Sometimes when righties have a new obsession I fail to make connections to where the obsession came from. Yesterday I saw that a number of righties were calling Mittens the “new James Knox Polk.” To which I thought, They want to invade Mexico? WTF? Not that I’d put it past them.
It turns out that operatives like Karl Rove are circulating the idea that Mittens expects to be a one-term president who will enact a bunch of significant stuff and then retire, as Polk did. And Romney’s staff seems to be the source of this notion. Some of them are telling reporters that Romney plans to “fix things” even if it means enacting unpopular policies and taking the political hit.
Multiple senior Romney advisers assured me that they had had conversations with the candidate in which he conveyed a depth of conviction about the need to try to enact something like Ryan’s controversial budget and entitlement reforms. Romney, they said, was willing to count the cost politically in order to achieve it.
The idea that Whiplash Willard would fall on his sword for anything — well, unless there’s a tax write-off involved — strikes me as preposterous, but let’s go with this for a moment. Jonathan Chait writes that Republicans see Romney as the last hope for imposing their vision of America on the rest of us before they are swamped by changing demographics —
A Republican strategist said something interesting and revealing on Friday, though it largely escaped attention in the howling gusts of punditry over Mitt Romney’s birth certificate crack and a potential convention-altering hurricane. The subject was a Ron Brownstein story outlining the demographic hit rates each party requires to win in November. To squeak out a majority, Mitt Romney probably needs to win at least 61 percent of the white vote — a figure exceeding what George H.W. Bush commanded over Michael Dukakis in 1988. The Republican strategist told Brownstein, “This is the last time anyone will try to do this” — “this” being a near total reliance on white votes to win a presidential election.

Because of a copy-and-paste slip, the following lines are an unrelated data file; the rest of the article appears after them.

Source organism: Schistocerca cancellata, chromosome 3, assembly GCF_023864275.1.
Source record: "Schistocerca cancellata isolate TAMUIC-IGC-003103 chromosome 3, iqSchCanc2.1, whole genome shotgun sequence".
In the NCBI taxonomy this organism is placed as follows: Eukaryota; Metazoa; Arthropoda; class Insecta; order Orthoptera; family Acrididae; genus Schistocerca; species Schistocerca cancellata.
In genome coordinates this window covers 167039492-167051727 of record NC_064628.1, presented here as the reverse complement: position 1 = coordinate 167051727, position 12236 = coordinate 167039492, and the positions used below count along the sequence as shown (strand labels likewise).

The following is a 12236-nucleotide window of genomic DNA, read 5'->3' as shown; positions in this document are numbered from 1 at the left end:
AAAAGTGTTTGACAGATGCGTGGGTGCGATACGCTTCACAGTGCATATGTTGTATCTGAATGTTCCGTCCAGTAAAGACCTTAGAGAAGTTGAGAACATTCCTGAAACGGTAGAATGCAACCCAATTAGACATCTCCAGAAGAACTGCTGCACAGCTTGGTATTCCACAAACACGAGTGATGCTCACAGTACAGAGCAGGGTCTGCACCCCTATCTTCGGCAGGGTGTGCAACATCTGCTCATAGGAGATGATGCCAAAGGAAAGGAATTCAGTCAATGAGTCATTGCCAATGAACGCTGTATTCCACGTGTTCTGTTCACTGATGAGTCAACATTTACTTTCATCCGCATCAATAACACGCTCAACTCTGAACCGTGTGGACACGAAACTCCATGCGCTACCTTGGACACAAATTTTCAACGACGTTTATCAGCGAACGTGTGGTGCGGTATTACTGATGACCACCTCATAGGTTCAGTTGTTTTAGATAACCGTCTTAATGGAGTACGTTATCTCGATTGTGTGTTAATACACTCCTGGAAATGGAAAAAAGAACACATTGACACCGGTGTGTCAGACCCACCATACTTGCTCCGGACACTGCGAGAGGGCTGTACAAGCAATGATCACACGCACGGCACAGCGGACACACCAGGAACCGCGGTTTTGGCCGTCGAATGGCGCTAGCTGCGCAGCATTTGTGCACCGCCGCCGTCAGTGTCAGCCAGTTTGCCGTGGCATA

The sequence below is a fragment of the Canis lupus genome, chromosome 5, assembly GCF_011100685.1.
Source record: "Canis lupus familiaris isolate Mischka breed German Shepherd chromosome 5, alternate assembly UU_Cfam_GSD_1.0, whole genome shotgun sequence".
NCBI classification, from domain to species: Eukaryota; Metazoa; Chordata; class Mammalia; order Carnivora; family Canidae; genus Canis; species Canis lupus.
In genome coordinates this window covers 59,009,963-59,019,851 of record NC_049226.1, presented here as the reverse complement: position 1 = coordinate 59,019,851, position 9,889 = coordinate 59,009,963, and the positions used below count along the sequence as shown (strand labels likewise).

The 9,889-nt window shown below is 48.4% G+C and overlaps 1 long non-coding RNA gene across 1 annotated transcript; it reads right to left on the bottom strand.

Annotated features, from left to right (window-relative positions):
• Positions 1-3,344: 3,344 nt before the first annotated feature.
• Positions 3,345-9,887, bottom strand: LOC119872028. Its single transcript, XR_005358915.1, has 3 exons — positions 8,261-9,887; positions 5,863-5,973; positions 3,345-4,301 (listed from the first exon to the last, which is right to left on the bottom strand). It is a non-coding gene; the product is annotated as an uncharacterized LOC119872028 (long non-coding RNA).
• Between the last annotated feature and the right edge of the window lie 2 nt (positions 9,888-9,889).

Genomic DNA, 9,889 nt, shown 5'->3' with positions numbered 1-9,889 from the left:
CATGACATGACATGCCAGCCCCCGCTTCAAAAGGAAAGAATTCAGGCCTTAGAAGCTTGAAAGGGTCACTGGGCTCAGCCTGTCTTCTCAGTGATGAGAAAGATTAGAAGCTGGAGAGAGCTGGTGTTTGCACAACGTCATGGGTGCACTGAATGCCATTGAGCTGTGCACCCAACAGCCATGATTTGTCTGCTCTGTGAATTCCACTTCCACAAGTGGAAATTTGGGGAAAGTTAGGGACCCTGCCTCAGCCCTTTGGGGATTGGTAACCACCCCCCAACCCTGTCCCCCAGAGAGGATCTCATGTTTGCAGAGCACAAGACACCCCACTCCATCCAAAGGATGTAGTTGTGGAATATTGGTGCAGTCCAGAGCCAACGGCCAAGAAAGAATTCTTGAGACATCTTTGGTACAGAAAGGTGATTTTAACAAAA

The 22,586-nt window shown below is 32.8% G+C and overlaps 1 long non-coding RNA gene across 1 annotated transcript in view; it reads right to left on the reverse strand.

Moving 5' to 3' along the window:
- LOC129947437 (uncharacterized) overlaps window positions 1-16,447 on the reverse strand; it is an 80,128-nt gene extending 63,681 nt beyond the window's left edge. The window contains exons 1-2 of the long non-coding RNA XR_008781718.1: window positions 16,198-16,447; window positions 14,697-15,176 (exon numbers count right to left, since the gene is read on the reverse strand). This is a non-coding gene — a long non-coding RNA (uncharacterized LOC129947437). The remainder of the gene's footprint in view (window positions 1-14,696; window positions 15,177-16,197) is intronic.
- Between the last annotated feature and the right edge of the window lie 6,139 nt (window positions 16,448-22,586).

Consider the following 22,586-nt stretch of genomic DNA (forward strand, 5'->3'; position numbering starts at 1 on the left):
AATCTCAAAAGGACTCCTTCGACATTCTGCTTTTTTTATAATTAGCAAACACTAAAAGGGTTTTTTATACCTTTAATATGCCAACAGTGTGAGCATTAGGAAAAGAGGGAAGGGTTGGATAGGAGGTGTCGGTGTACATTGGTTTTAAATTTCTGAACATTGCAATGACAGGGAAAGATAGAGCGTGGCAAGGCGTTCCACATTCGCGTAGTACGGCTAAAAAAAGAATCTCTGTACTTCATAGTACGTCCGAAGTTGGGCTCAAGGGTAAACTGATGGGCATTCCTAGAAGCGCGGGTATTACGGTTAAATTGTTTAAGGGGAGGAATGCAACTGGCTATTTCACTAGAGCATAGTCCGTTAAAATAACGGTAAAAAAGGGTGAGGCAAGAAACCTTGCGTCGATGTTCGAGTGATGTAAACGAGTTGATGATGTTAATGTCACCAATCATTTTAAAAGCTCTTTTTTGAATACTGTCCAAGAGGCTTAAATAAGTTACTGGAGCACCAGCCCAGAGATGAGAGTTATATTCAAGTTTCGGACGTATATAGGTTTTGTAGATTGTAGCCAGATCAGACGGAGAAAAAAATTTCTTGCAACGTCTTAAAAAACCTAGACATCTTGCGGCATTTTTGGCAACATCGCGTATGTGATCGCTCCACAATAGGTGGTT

I wrote a long story last February arguing that the Republican Party had grown intensely conscious of both the inescapable gravity of the long-term relative decline of the white population, and the short-term window of opportunity opened for the party by the economic crisis. I think we’re continuing to see the GOP operate under an integrated political and policy strategy constructed on this premise. This is their last, best chance to win an election in the party’s current demographic and ideological form. Future generations of GOP politicians will have to appeal to nonwhite voters who hold far more liberal views about the role of government than does the party’s current base. …
… Blowing up the welfare state and affecting the largest upward redistribution of wealth in American history is a politically tricky project (hence Romney’s belief that he may need to forego a second term). Hence the Romney campaign’s clear plan to suture off its slowly declining but still potent base.
Mittens literally is selling himself to the Republican Party as the Last White Hope.
See also Thomas Schaller, “Republican National Convention: Heart of Whiteness.”